Montevideo (1957 pop. ca. 750,000, 2004 pop. 1,326,064), the capital of Uruguay, has had some Mennonite inhabitants ever since the first European Mennonite immigrants, largely refugees from the Danzig area with a few from the Lemberg area of Poland and a few from Russia, arrived in October 1948. In 1956 there were approximately 200 of these immigrants living in the city. A congregation, the Montevideo Mennonite Church which met at Vilardebo 964, had been organized in the city; it had 220 members in 1956 and belonged to the Uruguay Mennonite Conference (Konferenz der Mennonitengemeinden, affiliated with the General Conference Mennonite Church in North America). There was also a Mennonite Brethren congregation of 79 members, which met at Calle Pedro Berro 1114, called the El Ombu congregation, since many of its members lived in the El Ombu colony. There was also an Mennonite Brethren Bible School in the city. The Mennonite Church (MC) of North America established a mission in the city in 1954 with four workers. The Mennonite Central Committee had a center in the city after 1948, and in the 1950s owned the house at Vilardebo 964. The Mennonite Biblical Seminary, a bilingual (Spanish and German) training school, operated by a board composed of representatives from all the Mennonite groups in South America who desire to co-operate and supported by the mission boards of the Mennonite Church and the General Conference Mennonite churches in North America, was established in 1956. It also was located at Vilardebo 964.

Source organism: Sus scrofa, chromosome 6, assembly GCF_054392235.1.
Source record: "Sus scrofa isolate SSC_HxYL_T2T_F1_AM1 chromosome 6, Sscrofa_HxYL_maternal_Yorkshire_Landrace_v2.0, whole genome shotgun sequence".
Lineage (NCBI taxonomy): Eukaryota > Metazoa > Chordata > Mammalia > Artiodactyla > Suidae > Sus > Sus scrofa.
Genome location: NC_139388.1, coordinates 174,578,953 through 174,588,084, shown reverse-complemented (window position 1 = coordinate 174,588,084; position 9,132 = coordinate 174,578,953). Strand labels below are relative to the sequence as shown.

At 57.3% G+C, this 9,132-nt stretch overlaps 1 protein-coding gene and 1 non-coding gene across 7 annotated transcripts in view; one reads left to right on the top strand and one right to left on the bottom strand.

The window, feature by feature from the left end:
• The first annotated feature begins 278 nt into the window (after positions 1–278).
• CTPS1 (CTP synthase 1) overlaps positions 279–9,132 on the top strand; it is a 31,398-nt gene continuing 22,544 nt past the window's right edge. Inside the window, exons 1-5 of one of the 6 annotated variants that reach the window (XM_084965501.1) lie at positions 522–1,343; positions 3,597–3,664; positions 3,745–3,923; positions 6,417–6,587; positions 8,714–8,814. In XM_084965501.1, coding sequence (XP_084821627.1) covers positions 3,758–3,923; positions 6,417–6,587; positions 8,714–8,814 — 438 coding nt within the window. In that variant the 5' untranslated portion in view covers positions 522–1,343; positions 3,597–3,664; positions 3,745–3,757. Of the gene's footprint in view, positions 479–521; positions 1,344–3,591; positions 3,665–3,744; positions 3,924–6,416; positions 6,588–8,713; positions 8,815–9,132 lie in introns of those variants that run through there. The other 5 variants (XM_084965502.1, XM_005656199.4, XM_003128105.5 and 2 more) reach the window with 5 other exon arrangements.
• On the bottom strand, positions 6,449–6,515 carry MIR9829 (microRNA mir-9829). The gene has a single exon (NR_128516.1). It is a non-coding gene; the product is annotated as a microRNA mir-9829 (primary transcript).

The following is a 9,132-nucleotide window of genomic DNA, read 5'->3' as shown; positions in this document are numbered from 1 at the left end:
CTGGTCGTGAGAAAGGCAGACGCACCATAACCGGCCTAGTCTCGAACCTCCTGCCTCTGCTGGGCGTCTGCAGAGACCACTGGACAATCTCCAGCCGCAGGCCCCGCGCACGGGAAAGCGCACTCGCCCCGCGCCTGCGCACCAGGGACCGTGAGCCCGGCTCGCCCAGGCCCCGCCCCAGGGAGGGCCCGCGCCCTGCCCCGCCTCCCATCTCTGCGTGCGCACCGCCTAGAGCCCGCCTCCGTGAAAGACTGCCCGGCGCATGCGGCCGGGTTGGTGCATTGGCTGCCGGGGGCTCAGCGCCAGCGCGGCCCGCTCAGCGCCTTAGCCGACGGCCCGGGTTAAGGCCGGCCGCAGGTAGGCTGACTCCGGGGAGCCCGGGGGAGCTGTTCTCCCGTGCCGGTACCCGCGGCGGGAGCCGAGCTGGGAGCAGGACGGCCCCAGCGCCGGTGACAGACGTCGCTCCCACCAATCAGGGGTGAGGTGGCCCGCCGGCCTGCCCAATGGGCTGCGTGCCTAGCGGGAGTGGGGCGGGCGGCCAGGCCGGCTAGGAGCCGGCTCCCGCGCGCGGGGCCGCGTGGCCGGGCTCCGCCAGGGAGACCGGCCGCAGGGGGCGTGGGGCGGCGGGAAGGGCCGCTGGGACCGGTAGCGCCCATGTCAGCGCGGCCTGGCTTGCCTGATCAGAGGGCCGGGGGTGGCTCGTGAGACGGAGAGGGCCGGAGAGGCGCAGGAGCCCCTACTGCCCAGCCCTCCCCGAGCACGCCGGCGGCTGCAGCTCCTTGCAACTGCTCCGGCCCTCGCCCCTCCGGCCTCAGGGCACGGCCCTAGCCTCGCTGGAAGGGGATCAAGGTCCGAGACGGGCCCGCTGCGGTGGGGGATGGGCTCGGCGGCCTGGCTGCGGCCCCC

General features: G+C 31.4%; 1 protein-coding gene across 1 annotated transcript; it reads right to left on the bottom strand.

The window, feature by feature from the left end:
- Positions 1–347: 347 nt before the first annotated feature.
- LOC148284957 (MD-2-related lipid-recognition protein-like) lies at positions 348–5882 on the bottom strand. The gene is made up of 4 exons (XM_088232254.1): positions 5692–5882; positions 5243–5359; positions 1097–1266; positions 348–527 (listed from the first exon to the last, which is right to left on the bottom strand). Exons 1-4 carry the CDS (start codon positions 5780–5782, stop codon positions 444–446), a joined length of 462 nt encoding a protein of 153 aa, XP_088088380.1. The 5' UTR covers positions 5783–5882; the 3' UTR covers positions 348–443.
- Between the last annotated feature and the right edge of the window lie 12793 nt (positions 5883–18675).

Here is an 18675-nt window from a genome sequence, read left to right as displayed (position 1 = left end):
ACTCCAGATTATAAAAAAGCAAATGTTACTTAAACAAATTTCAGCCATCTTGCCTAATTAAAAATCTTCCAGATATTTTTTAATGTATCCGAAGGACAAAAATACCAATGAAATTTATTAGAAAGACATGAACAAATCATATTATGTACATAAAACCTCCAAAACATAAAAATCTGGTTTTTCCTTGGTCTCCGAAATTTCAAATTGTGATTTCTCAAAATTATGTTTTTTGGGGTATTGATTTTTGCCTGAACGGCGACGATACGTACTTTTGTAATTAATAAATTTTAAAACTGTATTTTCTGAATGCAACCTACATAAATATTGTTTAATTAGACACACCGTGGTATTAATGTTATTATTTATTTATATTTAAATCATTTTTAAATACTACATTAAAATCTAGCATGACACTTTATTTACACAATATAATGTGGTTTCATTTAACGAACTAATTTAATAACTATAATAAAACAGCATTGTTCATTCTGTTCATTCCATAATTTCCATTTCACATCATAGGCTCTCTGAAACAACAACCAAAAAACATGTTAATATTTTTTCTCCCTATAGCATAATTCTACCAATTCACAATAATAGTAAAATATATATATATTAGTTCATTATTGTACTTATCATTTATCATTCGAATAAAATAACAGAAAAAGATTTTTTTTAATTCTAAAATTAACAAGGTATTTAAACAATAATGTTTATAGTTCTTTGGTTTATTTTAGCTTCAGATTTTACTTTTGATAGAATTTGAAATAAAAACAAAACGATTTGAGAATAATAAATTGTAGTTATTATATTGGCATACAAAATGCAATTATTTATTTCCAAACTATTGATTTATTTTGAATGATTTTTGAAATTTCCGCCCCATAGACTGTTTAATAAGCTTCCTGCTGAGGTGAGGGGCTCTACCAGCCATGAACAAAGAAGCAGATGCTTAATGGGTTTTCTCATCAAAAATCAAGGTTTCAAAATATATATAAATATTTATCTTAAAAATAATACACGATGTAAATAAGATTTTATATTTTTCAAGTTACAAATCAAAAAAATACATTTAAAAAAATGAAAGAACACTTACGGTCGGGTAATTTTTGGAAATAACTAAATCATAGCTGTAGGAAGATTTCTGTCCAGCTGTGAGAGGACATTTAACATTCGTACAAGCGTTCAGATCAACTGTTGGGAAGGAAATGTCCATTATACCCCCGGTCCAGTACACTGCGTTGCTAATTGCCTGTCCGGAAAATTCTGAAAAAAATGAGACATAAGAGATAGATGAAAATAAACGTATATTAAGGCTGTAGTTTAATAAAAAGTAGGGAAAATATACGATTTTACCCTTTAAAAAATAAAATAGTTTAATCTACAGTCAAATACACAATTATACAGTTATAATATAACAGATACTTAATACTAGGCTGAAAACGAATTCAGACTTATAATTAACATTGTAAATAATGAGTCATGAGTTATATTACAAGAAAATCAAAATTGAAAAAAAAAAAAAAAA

|Author(s)||Harold S Bender|
Cite This Article
Bender, Harold S. "Montevideo (Uruguay)." Global Anabaptist Mennonite Encyclopedia Online. 1957. Web. 19 Sep 2018. http://gameo.org/index.php?title=Montevideo_(Uruguay)&oldid=92925.
Bender, Harold S. (1957). Montevideo (Uruguay). Global Anabaptist Mennonite Encyclopedia Online. Retrieved 19 September 2018, from http://gameo.org/index.php?title=Montevideo_(Uruguay)&oldid=92925.
Adapted by permission of Herald Press, Harrisonburg, Virginia, from Mennonite Encyclopedia, Vol. 3, pp. 745-746. All rights reserved.
©1996-2018 by the Global Anabaptist Mennonite Encyclopedia Online. All rights reserved.